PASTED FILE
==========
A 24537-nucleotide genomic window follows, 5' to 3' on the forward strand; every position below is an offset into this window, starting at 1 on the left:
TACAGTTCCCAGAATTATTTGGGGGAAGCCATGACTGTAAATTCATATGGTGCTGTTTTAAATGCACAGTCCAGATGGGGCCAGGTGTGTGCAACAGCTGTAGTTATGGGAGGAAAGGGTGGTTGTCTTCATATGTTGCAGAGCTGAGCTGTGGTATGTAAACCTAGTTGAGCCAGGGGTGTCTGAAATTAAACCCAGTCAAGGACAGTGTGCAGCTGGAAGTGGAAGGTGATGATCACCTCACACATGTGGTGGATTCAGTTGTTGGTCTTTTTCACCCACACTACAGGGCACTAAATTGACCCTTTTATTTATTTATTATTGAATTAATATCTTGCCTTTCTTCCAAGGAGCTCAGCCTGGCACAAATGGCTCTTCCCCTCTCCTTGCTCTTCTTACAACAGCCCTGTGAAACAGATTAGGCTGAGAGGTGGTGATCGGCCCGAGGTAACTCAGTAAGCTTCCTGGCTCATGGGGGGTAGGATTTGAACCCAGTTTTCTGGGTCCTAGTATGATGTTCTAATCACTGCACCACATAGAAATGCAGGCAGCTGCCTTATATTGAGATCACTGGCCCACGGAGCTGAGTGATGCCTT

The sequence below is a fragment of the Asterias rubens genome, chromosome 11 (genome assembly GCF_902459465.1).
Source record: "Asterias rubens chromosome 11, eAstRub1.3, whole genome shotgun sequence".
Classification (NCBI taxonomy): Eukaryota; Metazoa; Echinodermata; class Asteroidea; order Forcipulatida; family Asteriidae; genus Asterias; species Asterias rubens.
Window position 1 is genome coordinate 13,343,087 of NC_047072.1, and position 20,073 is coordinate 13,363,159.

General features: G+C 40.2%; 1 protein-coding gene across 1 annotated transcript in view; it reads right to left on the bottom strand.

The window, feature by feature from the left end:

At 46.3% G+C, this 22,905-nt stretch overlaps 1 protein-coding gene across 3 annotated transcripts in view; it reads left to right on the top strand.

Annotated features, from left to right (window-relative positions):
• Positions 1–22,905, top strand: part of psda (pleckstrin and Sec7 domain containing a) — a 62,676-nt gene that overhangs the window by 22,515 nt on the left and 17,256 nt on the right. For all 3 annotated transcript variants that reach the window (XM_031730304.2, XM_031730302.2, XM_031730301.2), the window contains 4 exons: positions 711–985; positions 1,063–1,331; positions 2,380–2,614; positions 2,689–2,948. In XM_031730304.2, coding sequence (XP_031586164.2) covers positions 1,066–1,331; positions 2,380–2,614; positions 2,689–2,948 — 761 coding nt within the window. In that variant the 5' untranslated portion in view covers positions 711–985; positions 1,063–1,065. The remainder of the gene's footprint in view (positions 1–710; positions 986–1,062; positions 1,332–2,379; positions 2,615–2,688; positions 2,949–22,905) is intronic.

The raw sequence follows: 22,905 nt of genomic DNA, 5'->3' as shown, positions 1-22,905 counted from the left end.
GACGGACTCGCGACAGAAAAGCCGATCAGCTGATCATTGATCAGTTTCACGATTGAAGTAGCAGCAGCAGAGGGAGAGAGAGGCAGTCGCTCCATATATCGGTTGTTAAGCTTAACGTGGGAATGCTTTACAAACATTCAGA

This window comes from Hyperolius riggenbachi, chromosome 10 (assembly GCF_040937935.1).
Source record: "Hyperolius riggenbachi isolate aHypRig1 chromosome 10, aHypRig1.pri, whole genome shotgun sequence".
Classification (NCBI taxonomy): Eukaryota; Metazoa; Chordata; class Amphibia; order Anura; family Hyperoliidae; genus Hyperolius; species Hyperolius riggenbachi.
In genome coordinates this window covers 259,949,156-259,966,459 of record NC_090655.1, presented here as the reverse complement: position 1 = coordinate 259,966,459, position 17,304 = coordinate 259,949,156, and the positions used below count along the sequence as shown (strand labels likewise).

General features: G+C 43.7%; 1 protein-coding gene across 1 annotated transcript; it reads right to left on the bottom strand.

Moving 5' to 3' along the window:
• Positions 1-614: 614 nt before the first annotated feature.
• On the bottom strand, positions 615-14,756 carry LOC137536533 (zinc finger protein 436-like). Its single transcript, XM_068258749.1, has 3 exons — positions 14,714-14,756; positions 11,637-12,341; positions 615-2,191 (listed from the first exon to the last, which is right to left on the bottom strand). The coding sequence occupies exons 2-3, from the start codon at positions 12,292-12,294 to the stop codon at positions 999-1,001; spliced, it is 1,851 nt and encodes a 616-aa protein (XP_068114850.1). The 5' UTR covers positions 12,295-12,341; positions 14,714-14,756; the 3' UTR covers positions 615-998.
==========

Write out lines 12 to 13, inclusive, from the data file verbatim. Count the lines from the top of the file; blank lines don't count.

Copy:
The raw sequence follows: 22,905 nt of genomic DNA, 5'->3' as shown, positions 1-22,905 counted from the left end.
GACGGACTCGCGACAGAAAAGCCGATCAGCTGATCATTGATCAGTTTCACGATTGAAGTAGCAGCAGCAGAGGGAGAGAGAGGCAGTCGCTCCATATATCGGTTGTTAAGCTTAACGTGGGAATGCTTTACAAACATTCAGA